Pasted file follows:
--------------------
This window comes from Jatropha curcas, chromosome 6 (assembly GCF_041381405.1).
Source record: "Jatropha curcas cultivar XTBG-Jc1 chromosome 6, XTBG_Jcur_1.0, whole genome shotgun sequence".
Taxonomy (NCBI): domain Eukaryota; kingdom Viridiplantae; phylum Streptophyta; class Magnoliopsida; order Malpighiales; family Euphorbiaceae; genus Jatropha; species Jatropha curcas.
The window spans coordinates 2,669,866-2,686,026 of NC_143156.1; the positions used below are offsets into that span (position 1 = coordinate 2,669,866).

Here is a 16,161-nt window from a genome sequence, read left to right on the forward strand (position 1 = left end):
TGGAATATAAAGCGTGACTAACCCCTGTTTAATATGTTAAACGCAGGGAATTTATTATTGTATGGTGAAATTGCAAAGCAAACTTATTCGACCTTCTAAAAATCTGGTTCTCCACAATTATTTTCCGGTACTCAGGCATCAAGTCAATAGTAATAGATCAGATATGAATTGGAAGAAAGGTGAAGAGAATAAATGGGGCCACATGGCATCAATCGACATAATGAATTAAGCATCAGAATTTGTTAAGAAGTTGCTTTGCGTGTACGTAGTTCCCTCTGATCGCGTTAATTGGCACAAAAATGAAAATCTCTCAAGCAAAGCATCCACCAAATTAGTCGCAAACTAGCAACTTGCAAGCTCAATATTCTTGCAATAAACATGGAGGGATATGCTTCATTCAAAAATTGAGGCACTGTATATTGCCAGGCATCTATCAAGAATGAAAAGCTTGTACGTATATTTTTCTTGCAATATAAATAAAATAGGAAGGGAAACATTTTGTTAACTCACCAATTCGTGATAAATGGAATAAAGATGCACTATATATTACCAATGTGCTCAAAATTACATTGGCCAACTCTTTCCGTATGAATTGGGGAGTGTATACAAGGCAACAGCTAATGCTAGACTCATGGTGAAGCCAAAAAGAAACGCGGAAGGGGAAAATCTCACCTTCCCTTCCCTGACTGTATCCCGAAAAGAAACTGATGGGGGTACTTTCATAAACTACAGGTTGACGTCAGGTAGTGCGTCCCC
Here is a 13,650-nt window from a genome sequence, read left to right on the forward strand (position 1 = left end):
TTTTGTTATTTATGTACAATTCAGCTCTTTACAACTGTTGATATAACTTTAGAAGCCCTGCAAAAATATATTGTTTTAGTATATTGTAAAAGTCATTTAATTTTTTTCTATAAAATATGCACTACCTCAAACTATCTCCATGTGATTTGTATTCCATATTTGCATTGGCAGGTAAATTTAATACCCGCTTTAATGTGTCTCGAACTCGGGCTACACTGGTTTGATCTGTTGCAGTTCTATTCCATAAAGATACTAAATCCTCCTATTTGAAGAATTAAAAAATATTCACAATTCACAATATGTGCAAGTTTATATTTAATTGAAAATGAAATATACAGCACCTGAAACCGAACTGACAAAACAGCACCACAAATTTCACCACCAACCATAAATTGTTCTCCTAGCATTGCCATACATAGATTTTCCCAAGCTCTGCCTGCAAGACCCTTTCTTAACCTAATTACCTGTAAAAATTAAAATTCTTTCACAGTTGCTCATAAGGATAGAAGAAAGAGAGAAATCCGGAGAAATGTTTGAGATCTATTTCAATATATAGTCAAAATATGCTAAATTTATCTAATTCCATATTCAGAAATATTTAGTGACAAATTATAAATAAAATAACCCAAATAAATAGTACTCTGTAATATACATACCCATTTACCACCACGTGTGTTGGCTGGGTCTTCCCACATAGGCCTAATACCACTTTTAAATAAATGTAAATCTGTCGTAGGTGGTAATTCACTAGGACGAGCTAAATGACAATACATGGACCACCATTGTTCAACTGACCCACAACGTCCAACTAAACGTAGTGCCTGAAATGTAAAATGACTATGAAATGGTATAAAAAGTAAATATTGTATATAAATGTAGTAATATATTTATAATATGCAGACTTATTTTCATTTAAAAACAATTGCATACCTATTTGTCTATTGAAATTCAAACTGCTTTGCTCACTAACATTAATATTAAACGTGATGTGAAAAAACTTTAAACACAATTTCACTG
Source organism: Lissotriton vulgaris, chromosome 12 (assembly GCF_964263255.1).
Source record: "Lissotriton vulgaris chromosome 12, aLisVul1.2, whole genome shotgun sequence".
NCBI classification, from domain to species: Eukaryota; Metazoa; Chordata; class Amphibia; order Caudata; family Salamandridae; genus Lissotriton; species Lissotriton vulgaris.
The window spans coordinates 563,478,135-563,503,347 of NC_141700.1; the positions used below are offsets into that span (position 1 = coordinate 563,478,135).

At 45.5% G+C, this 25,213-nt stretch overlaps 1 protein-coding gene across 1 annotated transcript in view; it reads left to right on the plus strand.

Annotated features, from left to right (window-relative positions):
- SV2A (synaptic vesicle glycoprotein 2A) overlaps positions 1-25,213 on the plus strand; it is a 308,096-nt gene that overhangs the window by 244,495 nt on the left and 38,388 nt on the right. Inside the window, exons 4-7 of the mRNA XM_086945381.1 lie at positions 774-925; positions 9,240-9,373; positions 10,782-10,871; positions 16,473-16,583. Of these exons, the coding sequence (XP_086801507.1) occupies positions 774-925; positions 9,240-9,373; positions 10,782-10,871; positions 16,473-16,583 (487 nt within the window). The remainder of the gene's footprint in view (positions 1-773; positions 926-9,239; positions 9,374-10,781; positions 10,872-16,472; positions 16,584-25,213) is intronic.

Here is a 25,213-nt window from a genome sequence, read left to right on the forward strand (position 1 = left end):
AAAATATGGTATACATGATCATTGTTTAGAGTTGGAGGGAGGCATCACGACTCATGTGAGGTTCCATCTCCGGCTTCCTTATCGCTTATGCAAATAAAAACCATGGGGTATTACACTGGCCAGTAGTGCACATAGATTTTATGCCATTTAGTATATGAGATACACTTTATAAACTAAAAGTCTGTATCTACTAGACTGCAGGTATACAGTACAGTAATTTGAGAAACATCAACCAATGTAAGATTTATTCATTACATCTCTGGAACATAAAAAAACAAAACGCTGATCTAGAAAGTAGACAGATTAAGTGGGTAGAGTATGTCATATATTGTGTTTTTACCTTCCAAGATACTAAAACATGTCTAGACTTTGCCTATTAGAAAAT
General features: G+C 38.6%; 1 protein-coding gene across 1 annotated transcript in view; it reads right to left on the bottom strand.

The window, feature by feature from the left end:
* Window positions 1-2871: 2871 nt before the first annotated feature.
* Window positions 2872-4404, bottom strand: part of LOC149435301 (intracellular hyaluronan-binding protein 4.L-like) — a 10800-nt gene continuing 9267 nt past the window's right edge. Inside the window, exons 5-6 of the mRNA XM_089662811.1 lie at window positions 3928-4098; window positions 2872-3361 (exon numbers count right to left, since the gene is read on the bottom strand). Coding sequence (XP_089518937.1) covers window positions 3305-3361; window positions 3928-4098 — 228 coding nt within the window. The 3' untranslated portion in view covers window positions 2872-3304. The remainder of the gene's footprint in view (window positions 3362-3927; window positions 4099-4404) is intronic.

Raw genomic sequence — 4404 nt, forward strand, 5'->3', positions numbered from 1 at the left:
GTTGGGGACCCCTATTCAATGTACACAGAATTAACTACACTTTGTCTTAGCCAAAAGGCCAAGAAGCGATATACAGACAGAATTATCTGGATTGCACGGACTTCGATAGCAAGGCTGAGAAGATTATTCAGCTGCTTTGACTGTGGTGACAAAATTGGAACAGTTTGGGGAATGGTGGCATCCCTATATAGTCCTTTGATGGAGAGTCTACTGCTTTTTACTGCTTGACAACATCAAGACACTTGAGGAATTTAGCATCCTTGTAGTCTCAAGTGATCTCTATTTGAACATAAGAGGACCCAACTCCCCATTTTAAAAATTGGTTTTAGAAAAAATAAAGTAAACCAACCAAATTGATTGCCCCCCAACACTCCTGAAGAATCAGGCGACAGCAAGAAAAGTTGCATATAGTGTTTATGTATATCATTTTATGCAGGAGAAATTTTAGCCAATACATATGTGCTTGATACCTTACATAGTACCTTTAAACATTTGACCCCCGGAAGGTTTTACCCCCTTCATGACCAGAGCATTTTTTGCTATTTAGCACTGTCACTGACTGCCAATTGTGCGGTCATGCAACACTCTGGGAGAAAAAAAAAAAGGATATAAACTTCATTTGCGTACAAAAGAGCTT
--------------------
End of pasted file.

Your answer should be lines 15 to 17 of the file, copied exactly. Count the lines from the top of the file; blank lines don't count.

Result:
- SV2A (synaptic vesicle glycoprotein 2A) overlaps positions 1-25,213 on the plus strand; it is a 308,096-nt gene that overhangs the window by 244,495 nt on the left and 38,388 nt on the right. Inside the window, exons 4-7 of the mRNA XM_086945381.1 lie at positions 774-925; positions 9,240-9,373; positions 10,782-10,871; positions 16,473-16,583. Of these exons, the coding sequence (XP_086801507.1) occupies positions 774-925; positions 9,240-9,373; positions 10,782-10,871; positions 16,473-16,583 (487 nt within the window). The remainder of the gene's footprint in view (positions 1-773; positions 926-9,239; positions 9,374-10,781; positions 10,872-16,472; positions 16,584-25,213) is intronic.

Here is a 25,213-nt window from a genome sequence, read left to right on the forward strand (position 1 = left end):
AAAATATGGTATACATGATCATTGTTTAGAGTTGGAGGGAGGCATCACGACTCATGTGAGGTTCCATCTCCGGCTTCCTTATCGCTTATGCAAATAAAAACCATGGGGTATTACACTGGCCAGTAGTGCACATAGATTTTATGCCATTTAGTATATGAGATACACTTTATAAACTAAAAGTCTGTATCTACTAGACTGCAGGTATACAGTACAGTAATTTGAGAAACATCAACCAATGTAAGATTTATTCATTACATCTCTGGAACATAAAAAAACAAAACGCTGATCTAGAAAGTAGACAGATTAAGTGGGTAGAGTATGTCATATATTGTGTTTTTACCTTCCAAGATACTAAAACATGTCTAGACTTTGCCTATTAGAAAAT